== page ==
[ntp:hackers] Dull Blade

Brian Utterback brian.utterback at sun.com
Mon Jul 25 06:45:12 PDT 2005


I have been mucking about on deacon with dtrace, and have discovered
what is causing the exit. Apparently, one of the two refclocks on
deacon send something on the serial port that the ldterm stream module
interprets as an interrupt character. It then dutifully sends a
SIGINT signal to ntpd, which likewise dutifully exits. I have no idea
why one binary would be affected and not the other.

This suggests that:

1. The serial lines have all such control character processing
turned off.

2. That most signals log some info to the log before causing ntpd
to take the long dive.

David L. Mills wrote:
> Brian,
> 
> Thanks for the tip. I took a look at the dtrace man page and quickly 
> drowned. Seems as I need to read a lot of stuff. I'm neck deep in the 
> book just now and will have to get back to it sometime after the 
> manuscript deadline in September. Meanwhile, deacon will just have to 
> coast and I'll run ntpdate from time to time.
> 
> Dave
> 
> Brian Utterback wrote:
> 
>> This is just the kind of thing that dtrace was made for. Do you get a 
>> core or anything? If not, it should
>> be fairly simple to make a dtrace script that stops ntpd just before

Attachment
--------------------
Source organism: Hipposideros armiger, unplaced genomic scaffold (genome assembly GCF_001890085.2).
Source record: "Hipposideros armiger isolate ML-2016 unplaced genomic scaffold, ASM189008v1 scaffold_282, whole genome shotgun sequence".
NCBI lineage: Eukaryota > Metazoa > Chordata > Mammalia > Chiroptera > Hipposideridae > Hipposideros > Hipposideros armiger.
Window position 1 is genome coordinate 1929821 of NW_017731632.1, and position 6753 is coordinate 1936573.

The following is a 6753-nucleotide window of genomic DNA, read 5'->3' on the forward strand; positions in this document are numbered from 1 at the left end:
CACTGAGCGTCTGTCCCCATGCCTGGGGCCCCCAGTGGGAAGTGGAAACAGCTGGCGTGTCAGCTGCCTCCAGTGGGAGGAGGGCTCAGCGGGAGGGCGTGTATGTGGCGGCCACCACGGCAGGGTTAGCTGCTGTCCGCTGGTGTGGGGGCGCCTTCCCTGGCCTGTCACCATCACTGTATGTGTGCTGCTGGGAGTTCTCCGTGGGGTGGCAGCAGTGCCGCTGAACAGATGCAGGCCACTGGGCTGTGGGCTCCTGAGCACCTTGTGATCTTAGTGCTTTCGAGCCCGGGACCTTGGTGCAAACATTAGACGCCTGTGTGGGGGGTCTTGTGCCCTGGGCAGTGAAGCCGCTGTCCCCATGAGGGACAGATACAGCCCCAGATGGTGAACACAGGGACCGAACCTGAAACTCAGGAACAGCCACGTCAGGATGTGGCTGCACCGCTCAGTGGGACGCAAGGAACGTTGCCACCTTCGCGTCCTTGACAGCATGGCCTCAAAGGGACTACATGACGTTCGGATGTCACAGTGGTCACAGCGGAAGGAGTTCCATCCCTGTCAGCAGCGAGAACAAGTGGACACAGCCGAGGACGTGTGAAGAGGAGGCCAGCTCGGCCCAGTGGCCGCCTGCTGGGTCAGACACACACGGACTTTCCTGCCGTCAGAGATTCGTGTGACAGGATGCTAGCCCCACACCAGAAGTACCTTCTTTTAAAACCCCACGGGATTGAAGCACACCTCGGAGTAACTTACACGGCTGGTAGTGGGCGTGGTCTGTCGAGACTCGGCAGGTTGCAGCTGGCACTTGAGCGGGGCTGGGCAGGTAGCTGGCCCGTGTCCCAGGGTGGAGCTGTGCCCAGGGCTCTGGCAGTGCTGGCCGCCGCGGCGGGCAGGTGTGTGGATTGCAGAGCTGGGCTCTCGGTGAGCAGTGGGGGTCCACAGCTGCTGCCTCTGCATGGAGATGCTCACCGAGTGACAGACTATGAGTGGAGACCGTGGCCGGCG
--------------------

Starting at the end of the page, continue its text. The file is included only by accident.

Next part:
>> it exits to get a stack.
>>
>> David L. Mills wrote:
>>
>>> Guys,
>>>
>>> I just did a complete rebuild from scratch on the backroom machines 
>>> after finding suspicious behavior possibly due to Solaris 10 upgrade. 
>>> It went well on all the Solaris and FreeBSD machines except Solaris 
>>> Blade 1500 deacon. I didn't change anything in the sources and the 
>>> previous build Solaris 9 worked fine. However, and only on the Blade, 
>>> the ntpd starts apparently successfully and then dies anywhere from a 
>>> few seconds to several hours later with nothing in the log. This 
>>> behavior happens only when the control terminal is detached. It runs 
>>> forever under gdb and with the debug trace turned on.
>>>
>>> This behavior is not new. It has happened on several occasions with 
>>> Linux. On previous occasions the problem went away by itself as 
>>> sources were wiggled in various ways.


-- 
blu

Remember when SOX compliant meant they were both the same color?
----------------------------------------------------------------------
Brian Utterback - OP/N1 RPE, Sun Microsystems, Inc.
Ph:877-259-7345, Em:brian.utterback-at-ess-you-enn-dot-kom



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